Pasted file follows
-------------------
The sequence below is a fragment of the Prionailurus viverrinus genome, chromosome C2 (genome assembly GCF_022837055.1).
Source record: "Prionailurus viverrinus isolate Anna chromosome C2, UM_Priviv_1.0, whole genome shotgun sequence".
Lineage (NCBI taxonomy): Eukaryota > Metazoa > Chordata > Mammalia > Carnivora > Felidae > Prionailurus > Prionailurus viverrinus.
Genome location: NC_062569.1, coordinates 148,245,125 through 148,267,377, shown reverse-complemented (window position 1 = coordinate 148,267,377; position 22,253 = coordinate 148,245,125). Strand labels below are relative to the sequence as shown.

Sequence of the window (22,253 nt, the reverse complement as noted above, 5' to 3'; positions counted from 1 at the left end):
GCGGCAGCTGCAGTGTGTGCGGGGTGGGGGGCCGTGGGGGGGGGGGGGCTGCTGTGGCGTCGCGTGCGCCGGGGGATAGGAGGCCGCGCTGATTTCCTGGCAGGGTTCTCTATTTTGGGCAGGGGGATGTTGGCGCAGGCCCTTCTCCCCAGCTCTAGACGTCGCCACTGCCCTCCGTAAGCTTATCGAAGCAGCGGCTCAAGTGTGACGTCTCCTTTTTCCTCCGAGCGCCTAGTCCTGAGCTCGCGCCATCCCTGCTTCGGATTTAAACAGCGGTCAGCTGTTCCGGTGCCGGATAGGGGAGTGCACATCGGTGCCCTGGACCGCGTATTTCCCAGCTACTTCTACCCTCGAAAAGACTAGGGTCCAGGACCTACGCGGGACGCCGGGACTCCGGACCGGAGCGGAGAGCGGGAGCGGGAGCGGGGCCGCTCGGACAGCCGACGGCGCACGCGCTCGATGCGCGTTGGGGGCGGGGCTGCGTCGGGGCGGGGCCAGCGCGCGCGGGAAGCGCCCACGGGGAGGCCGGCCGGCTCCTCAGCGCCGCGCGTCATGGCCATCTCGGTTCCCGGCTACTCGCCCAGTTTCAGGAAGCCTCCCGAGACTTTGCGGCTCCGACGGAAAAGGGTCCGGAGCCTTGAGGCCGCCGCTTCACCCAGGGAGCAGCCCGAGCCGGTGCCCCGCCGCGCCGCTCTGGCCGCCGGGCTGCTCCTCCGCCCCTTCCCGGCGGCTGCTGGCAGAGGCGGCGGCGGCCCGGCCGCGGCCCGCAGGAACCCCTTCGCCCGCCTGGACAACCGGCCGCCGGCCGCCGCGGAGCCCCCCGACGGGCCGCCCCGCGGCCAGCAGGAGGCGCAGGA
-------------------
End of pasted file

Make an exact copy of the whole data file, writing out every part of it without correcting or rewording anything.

The sequence below is a fragment of the Prionailurus viverrinus genome, chromosome C2 (genome assembly GCF_022837055.1).
Source record: "Prionailurus viverrinus isolate Anna chromosome C2, UM_Priviv_1.0, whole genome shotgun sequence".
Lineage (NCBI taxonomy): Eukaryota > Metazoa > Chordata > Mammalia > Carnivora > Felidae > Prionailurus > Prionailurus viverrinus.
Genome location: NC_062569.1, coordinates 148,245,125 through 148,267,377, shown reverse-complemented (window position 1 = coordinate 148,267,377; position 22,253 = coordinate 148,245,125). Strand labels below are relative to the sequence as shown.

Sequence of the window (22,253 nt, the reverse complement as noted above, 5' to 3'; positions counted from 1 at the left end):
GCGGCAGCTGCAGTGTGTGCGGGGTGGGGGGCCGTGGGGGGGGGGGGGCTGCTGTGGCGTCGCGTGCGCCGGGGGATAGGAGGCCGCGCTGATTTCCTGGCAGGGTTCTCTATTTTGGGCAGGGGGATGTTGGCGCAGGCCCTTCTCCCCAGCTCTAGACGTCGCCACTGCCCTCCGTAAGCTTATCGAAGCAGCGGCTCAAGTGTGACGTCTCCTTTTTCCTCCGAGCGCCTAGTCCTGAGCTCGCGCCATCCCTGCTTCGGATTTAAACAGCGGTCAGCTGTTCCGGTGCCGGATAGGGGAGTGCACATCGGTGCCCTGGACCGCGTATTTCCCAGCTACTTCTACCCTCGAAAAGACTAGGGTCCAGGACCTACGCGGGACGCCGGGACTCCGGACCGGAGCGGAGAGCGGGAGCGGGAGCGGGGCCGCTCGGACAGCCGACGGCGCACGCGCTCGATGCGCGTTGGGGGCGGGGCTGCGTCGGGGCGGGGCCAGCGCGCGCGGGAAGCGCCCACGGGGAGGCCGGCCGGCTCCTCAGCGCCGCGCGTCATGGCCATCTCGGTTCCCGGCTACTCGCCCAGTTTCAGGAAGCCTCCCGAGACTTTGCGGCTCCGACGGAAAAGGGTCCGGAGCCTTGAGGCCGCCGCTTCACCCAGGGAGCAGCCCGAGCCGGTGCCCCGCCGCGCCGCTCTGGCCGCCGGGCTGCTCCTCCGCCCCTTCCCGGCGGCTGCTGGCAGAGGCGGCGGCGGCCCGGCCGCGGCCCGCAGGAACCCCTTCGCCCGCCTGGACAACCGGCCGCCGGCCGCCGCGGAGCCCCCCGACGGGCCGCCCCGCGGCCAGCAGGAGGCGCAGGA